Monday, December 08, 2008

Ron Silliman: The Age of Huts (compleat)

The Age of Huts (compleat), Ron Silliman (U of California P, 2007)

There's something about Silliman's work that has always been just there for me – an element of the landscape, a big looming presence of possibility. I like the "compleat" Age of Huts better than the old Roof edition – as LZ says somewhere, "more of a good thing." Tho I don't think Ron would appreciate the comparison, I'm put in mind of the "fractal" character of Eno's ambient stuff – ie, the experience of hearing the 61-minute Thursday Afternoon, in details, isn't different from hearing a 6-minute extract: it just that the former is longer. (That longer, however, is a pretty crucial difference.) A poetry which not only (in Auden's phrase) "makes nothing happen," but in which nothing happens. Or rather, nothing big, dramatic happens, only a constant flow of small-scale events. "A poem without development, without events, without end" ("2197"). Every time I read RS I start covering notebook pages with diagrams & numbers for some large-scale recombinative project which I never end up writing.



E. M. Selinger said...


That paragraph does more to illuminate, for me, the potential pleasures of Ron's work than anything else I've seen on it. Of course, "ambient" music is music that's playing while you do something else. What's the "else" one does while reading Ron? (Not a wiseacre comment--a serious question. Think of one's own new projects, perhaps?)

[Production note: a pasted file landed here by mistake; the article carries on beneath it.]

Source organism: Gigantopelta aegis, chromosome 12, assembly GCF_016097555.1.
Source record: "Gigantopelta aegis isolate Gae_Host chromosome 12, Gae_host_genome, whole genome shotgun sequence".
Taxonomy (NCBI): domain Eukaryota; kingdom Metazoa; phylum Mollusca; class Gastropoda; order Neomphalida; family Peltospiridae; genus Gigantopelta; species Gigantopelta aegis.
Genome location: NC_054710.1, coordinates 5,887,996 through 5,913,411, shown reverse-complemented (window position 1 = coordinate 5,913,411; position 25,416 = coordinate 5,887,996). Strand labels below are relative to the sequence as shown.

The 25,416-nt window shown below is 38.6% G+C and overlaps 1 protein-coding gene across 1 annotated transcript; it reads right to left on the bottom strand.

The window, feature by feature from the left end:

To me, something utopian about such poetry (by Ron or Stein or Ashbery). A poetry that assumes a world in which I have nothing better to do?

Steven Fama said...

I'm right with you re: writing in notebooks while reading RS.

I do believe that Watten used the term "fractal" in writing about RS long ago, in an issue of LANGUAGE. I think you are using it different here, though I must admit Watten's prose criticism often seems particularly opaque to me so maybe I misunderstand.

Curtis Faville said...

Are these comments meant to be praise for Silliman's work?

I'm not sure I get it.

When Ron began mapping out his Alphabet project, what must have been going through his mind?

For me, the striking thing about it is that--whatever the formal structure, whatever the inertia of the expedient method--the same "data" keeps being piped in. Just about every part of The Alphabet consists of the same level of statement, the same kind of seemingly random, quirky, curious observation. It's a little like the Laurence Olivier method of acting: Every part is constructed out of the same materials, with minor variation.

What I find troubling about this is that the form becomes an expedient (there's that word again) for the stream of notation. His over-riding notational habit seems to prevail, no matter what occasion.

Is this really confronting the issue of form in a meaningful way?

In Pound, for instance, we see various approaches to the level of address. There's a preoccupation with vividness of image, with the effect of certain rhetorical devices, but each work, or series of works, accommodates the demands of the form, or the exigencies of the occasion in an unique way.

It's the lack of such uniqueness which troubles me in Ron's work. If all form is relative, then form becomes irrelevant (just a convenience). If all the writing exhibits the same "subject-matter" and the same obsessive kind of observation, to what extent has the author really met his challenge?

No one I've read or talked with about this seems to have asked this question, which--to my mind--seems the crux of his work, since he began The Alphabet.